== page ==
all at once, but only in two glances, by swiping the window down from the top 
of the screen. Apple bears the burden of proving that Motorola has infringed its 
patent, and thus would have to establish the unity of the status bar and notifica‐
tion window taken together to show infringement under this composite‐window 
theory. It cannot do so, though it may be able to prove that the notification win‐
dow taken alone infringes its patent. 
Claim construction of the Apple ‘263 patent 
      Apple’s ‘263 patent (U.S. Patent No. 6,343,263) describes a computer system 
that  performs  realtime  signal  processing  on  serially  transmitted  data.  Claim  1 
lays out the architecture of this signal‐processing system. It includes two subsys‐
tems—a “host central processing unit” and a “realtime signal processing subsys‐
tem”—connected by a realtime application program interface (“realtime API” for 
short).  The  realtime  API  requests  realtime  services  (for  instance,  video‐image 
processing) from the realtime signal processing subsystem on behalf of applica‐
tions running on the host subsystem, receives instructions from the host subsys‐
tem, and supplies the realtime signal processing subsystem with instructions for 
signal processing.  
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     Apple alleges that Motorola phones and tablets infringe the ‘263 patent. Mo‐
torola  countered  that  its  devices  don’t  infringe  because  their  signal‐processing 
systems lack a realtime API, and on that basis it moved for a summary judgment 
ruling  that  it  had  not  infringed.  I  decided  this  factual  dispute  couldn’t  be  re‐
solved without construction of the claim term “realtime API.” 
     Claim  1  asserts  “at  least  one  realtime  application  program  interface  (API)  cou‐
pled between the [host] subsystem and the realtime signal processing subsystem 
to  allow  the  subsystem  to  interoperate  with  said  realtime  services”  (emphasis 
added). There is no dispute over the meaning of the word “realtime” generally: 
to  be  “realtime”  a  system  “must  satisfy  explicit  (bounded)  response‐time  con‐
straints  or  risk  severe  consequences,”  namely  degraded  performance.  Philip  A. 
Laplante,  Real‐Time  Systems  Design  and  Analysis:  An  Engineer’s  Handbook  10 
(1993).  But  the  parties  differ  over  how  the  word  should  be  understood  in  con‐
junction with an API. Motorola asserts that a “realtime API” is a an API that has 
realtime  functionality,  which  Motorola  defines  as  “facilitating  constant  bit  rate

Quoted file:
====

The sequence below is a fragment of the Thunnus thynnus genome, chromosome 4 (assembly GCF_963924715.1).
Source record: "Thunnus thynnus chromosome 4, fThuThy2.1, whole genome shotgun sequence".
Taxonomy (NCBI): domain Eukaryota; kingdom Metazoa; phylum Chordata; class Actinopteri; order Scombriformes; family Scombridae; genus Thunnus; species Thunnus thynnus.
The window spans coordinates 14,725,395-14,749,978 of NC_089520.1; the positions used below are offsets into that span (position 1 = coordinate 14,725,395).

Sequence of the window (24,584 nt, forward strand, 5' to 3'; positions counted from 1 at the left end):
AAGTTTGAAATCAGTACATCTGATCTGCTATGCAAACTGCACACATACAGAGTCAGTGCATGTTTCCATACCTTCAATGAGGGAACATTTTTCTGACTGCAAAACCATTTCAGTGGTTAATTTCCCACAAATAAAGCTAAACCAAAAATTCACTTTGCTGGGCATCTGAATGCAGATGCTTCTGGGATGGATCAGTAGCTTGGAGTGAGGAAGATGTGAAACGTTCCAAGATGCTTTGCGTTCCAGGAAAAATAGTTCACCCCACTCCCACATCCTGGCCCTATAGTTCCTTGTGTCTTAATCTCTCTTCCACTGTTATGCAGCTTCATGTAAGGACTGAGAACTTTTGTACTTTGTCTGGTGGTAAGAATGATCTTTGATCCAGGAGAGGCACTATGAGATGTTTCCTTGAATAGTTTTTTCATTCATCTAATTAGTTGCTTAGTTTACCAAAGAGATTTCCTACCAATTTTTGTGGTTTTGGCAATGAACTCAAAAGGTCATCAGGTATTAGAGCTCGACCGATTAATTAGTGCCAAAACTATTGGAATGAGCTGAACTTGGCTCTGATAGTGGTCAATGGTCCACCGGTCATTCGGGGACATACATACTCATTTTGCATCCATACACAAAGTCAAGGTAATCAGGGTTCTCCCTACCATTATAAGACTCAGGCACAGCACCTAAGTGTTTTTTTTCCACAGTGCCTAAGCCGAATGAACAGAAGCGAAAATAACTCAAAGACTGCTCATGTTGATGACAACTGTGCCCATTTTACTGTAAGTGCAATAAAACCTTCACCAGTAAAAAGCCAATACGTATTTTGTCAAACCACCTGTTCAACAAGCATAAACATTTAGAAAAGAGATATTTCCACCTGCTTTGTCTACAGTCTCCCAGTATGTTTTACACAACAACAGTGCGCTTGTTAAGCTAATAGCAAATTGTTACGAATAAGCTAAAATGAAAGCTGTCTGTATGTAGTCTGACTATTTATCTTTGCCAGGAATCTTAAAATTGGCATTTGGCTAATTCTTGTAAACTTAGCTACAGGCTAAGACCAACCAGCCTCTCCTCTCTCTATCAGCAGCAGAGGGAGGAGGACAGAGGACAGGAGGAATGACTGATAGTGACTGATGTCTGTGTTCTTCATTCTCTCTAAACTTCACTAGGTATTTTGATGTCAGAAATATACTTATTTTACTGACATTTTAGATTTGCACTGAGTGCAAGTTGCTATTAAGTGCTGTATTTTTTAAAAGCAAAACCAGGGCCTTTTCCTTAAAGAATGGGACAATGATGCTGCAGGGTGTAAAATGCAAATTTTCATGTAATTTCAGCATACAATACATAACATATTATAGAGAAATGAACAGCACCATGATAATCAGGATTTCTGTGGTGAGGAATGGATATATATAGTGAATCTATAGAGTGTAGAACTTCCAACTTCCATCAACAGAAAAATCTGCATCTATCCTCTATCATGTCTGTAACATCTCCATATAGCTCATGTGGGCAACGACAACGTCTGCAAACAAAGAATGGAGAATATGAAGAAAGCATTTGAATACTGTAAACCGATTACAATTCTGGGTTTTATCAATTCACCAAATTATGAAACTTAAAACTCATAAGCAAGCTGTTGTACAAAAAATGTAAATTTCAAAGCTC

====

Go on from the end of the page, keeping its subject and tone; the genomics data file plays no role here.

handling,” while Apple defines it as an API that facilitates realtime signal proc‐
essing, that is, that enables realtime interaction between the two subsystems.  
     Motorola  points  out that the inventors identified some components of their 
invention as “realtime,” but left the word out of claim 31, which describes an API 
that  “issu[es]  requests  to  the  realtime  engine  to  perform  data  transformations.” 
An  API  that  does  that  falls  within  Apple’s  broad  definition  of  realtime  API  as 
any API that links the realtime signal‐processing system to the host system. Real‐
time API in claim 1 must, Motorola reasons, mean something different from the 
API in claim 31, since the latter, even though it fits Apple’s proposed definition 
for purposes of claim construction, is not called a “realtime API.” 
     There  may  indeed  be  a  presumption  that  “API”  in  claim  31  and  “realtime 
API” in claim 1 have different meanings, Forest Laboratories, Inc. v. Abbott Labora‐
tories,  239  F.3d  1305,  1310  (Fed  Cir.  2001);  Tandon  Corp.  v.  International  Trade 
Commission,  831  F.2d  1017,  1023  (Fed.  Cir.  1987),  but  that  presumption  can  be 
overcome,  for  example  by  the  patent  specification.  Id;  see  also  Philips  v.  AWH 
Corp., 415 F.3d 1303, 1315–17 (Fed Cir. 2005) (en banc). And ‘273’s specification—
“the single best guide to the meaning of a disputed term,” Vitronics Corp. v. Con‐
ceptronic, Inc., 90 F.3d 1576, 1582 (Fed. Cir. 1996)—consistently refers to the real‐
time API as just the “interface” or the “API.” So too did the inventors during the 
patent’s prosecution. 
     Neither  the  specification  nor  the  prosecution  history  suggests  that  the  real‐
time API disclosed in claim 1 must itself have realtime functionality, as by facili‐
tating constant bit‐rate handling (e.g., preventing a streaming video from being 
interrupted  by  incoming  data).  The  specification  makes  clear  that  the  realtime 
signal‐processing subsystem must assure constant bit‐rate handling, but not that 
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the  realtime  API  must  do  so.  The  patent  does  describe  one  embodiment  of  the 
invention as involving the realtime API’s instructing the real‐time engine on how 
to  process  the  proper  number  of  bits  per  word,  but  this  doesn’t  imply  that  the 
API  itself does the constant  bit‐rate  processing,  and  is  therefore consistent with 
how the realtime API is described everywhere else in the patent: as an interface 
between the realtime subsystem and the host subsystem that receives commands 
from the host and passes the instructions along to the realtime subsystem, which 
does the realtime processing. 
     I  therefore  construe  “realtime  application  program  interface”  in  claim  1  of